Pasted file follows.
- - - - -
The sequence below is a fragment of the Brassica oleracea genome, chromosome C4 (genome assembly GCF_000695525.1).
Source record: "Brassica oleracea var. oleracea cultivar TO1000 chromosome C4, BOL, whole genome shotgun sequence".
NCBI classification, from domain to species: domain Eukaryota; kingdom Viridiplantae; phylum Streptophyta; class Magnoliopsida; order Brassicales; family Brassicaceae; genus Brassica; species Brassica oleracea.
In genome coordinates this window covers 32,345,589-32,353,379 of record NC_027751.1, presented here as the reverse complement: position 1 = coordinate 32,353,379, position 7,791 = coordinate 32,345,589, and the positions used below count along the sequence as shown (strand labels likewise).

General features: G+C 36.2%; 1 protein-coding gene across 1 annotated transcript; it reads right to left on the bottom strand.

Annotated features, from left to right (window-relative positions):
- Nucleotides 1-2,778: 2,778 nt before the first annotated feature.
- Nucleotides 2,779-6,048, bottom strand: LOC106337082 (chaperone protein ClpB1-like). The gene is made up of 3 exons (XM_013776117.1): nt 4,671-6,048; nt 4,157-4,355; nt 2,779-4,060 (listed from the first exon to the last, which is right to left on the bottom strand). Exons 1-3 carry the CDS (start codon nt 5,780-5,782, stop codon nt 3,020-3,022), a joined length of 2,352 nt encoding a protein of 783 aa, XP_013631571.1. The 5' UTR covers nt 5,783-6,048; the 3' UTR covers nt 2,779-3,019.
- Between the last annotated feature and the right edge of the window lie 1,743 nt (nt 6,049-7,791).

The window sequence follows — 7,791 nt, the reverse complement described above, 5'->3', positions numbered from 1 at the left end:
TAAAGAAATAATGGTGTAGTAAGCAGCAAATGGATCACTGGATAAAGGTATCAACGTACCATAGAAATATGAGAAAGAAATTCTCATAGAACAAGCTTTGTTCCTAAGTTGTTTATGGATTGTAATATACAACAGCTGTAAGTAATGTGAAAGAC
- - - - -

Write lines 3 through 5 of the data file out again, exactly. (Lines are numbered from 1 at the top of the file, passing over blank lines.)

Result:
NCBI classification, from domain to species: domain Eukaryota; kingdom Viridiplantae; phylum Streptophyta; class Magnoliopsida; order Brassicales; family Brassicaceae; genus Brassica; species Brassica oleracea.
In genome coordinates this window covers 32,345,589-32,353,379 of record NC_027751.1, presented here as the reverse complement: position 1 = coordinate 32,353,379, position 7,791 = coordinate 32,345,589, and the positions used below count along the sequence as shown (strand labels likewise).

General features: G+C 36.2%; 1 protein-coding gene across 1 annotated transcript; it reads right to left on the bottom strand.